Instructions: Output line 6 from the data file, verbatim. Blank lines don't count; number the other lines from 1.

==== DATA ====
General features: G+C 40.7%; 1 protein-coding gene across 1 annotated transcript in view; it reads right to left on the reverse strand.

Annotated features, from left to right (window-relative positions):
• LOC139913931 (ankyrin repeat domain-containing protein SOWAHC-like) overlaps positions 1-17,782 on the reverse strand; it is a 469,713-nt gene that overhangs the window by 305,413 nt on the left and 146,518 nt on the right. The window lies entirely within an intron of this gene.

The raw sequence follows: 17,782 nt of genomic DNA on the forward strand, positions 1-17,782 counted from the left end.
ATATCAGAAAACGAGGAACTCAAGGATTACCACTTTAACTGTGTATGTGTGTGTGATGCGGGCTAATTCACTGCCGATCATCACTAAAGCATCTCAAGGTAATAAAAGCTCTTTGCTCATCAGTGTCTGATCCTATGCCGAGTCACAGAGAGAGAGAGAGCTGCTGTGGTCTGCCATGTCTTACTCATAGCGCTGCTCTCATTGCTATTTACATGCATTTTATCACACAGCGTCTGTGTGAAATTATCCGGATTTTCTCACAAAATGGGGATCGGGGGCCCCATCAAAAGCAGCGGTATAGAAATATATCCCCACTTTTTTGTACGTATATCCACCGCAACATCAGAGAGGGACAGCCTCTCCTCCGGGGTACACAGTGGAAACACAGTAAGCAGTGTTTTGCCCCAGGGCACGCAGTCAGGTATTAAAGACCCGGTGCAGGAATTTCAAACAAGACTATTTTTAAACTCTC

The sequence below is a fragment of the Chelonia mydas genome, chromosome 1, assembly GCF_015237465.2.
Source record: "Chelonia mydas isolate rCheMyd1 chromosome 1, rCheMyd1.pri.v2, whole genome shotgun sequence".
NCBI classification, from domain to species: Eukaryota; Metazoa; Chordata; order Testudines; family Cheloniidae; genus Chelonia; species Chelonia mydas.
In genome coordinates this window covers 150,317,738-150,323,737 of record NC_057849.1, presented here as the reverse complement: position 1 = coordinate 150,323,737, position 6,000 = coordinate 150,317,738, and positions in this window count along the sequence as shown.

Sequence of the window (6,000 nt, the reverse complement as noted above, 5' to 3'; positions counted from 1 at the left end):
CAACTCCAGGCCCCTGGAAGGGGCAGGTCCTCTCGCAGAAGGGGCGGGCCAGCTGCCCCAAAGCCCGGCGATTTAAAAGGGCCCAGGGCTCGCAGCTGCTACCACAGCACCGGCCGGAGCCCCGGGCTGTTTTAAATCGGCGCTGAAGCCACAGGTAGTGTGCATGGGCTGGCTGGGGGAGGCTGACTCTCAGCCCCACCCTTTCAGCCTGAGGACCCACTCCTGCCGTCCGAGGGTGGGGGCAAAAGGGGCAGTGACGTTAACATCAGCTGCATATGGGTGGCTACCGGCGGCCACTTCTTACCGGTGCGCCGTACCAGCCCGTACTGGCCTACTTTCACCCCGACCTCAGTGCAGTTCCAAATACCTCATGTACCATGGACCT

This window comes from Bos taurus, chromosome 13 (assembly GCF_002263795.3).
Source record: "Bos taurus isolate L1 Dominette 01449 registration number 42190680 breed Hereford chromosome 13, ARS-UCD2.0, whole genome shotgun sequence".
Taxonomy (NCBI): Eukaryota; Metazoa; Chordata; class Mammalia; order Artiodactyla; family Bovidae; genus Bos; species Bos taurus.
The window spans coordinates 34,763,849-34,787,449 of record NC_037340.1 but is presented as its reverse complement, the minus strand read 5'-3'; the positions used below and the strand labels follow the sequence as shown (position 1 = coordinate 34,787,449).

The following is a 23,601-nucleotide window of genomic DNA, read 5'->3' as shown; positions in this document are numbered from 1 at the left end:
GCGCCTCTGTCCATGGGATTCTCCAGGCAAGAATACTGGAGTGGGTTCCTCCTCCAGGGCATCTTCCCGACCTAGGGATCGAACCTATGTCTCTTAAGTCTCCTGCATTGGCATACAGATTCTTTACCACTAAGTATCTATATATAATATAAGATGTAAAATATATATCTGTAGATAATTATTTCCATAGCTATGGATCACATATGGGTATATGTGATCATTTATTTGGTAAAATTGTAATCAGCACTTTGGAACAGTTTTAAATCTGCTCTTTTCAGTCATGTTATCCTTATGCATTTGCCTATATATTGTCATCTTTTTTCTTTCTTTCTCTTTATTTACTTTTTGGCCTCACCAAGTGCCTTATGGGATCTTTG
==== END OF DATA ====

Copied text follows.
The sequence below is a fragment of the Chelonia mydas genome, chromosome 1, assembly GCF_015237465.2.